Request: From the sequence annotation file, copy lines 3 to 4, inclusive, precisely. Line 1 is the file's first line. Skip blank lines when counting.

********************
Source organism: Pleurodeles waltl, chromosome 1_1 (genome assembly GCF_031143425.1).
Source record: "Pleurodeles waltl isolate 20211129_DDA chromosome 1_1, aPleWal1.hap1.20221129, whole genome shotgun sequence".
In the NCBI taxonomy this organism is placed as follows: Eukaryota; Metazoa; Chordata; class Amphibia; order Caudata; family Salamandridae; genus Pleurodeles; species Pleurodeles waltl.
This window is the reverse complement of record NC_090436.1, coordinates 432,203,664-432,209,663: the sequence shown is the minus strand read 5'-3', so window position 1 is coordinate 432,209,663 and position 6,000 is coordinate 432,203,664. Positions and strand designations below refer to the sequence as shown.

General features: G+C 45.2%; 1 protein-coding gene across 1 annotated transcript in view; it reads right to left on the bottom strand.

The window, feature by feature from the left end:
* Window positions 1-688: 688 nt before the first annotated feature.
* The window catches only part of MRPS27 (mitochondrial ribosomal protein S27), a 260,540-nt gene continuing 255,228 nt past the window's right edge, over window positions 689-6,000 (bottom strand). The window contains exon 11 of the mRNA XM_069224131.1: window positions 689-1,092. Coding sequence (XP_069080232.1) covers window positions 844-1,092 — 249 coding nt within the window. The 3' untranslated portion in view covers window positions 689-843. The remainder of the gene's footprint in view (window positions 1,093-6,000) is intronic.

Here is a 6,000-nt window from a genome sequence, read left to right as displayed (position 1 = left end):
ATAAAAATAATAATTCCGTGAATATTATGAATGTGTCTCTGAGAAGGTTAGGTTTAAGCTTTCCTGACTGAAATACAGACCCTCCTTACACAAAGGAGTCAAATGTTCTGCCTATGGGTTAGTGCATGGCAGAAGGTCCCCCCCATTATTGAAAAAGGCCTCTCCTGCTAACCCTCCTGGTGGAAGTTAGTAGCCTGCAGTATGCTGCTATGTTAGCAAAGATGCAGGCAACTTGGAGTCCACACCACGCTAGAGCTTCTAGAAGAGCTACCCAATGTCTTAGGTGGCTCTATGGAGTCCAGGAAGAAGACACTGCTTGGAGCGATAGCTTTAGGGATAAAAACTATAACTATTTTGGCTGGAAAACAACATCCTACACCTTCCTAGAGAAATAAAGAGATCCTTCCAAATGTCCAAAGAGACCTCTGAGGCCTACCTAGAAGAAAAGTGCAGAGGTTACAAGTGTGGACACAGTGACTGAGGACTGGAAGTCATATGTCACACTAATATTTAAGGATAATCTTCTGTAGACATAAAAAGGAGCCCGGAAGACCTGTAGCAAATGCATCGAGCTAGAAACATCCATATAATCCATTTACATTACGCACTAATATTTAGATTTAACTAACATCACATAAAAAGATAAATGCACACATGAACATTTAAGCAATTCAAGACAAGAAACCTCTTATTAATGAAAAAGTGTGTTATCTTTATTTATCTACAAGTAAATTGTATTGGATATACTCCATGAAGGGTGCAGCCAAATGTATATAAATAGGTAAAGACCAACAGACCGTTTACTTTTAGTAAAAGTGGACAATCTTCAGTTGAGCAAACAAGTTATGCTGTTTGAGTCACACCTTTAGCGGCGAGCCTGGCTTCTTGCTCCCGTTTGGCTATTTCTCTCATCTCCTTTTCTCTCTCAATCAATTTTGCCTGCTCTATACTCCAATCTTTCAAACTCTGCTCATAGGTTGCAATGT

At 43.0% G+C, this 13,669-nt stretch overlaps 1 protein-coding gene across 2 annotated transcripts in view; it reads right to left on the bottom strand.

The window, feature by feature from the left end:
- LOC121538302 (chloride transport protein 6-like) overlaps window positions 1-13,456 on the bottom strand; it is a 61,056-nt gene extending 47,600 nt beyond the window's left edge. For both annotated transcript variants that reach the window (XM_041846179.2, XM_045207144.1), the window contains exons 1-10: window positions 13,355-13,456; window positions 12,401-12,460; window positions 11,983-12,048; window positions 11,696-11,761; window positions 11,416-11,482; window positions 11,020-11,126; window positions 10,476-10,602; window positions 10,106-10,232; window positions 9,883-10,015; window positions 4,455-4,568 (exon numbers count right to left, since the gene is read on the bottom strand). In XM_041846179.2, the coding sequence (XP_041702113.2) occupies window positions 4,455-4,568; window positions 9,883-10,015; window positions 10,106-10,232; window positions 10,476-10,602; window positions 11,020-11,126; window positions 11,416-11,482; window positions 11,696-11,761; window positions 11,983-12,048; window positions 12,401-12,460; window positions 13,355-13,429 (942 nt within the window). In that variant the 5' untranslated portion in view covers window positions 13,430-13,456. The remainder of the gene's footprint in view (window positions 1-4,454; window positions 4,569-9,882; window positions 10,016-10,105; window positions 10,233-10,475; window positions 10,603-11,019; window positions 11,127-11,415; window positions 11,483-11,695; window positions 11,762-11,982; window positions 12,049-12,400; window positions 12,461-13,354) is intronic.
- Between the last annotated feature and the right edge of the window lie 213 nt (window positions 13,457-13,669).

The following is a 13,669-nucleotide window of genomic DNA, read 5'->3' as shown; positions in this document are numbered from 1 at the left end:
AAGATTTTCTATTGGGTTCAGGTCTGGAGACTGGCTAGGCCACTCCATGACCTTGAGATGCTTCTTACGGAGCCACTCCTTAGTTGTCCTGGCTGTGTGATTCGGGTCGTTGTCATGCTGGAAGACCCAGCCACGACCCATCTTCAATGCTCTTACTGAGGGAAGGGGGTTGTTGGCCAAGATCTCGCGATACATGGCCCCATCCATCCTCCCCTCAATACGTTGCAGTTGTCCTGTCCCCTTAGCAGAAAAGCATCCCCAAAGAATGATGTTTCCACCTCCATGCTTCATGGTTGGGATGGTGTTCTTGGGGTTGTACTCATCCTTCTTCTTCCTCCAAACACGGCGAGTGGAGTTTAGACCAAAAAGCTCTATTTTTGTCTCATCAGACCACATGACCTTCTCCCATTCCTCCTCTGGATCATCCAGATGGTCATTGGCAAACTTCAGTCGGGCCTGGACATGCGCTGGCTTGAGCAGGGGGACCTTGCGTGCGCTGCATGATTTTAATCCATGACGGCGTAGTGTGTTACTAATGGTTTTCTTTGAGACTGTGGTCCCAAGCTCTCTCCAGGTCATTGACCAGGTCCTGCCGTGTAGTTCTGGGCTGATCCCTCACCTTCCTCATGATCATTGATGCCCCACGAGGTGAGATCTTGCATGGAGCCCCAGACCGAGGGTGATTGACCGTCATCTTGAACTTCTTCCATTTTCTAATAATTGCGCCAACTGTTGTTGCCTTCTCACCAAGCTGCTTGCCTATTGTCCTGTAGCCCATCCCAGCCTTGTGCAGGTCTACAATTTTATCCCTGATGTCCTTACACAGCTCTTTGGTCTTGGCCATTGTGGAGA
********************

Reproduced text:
In the NCBI taxonomy this organism is placed as follows: Eukaryota; Metazoa; Chordata; class Amphibia; order Caudata; family Salamandridae; genus Pleurodeles; species Pleurodeles waltl.
This window is the reverse complement of record NC_090436.1, coordinates 432,203,664-432,209,663: the sequence shown is the minus strand read 5'-3', so window position 1 is coordinate 432,209,663 and position 6,000 is coordinate 432,203,664. Positions and strand designations below refer to the sequence as shown.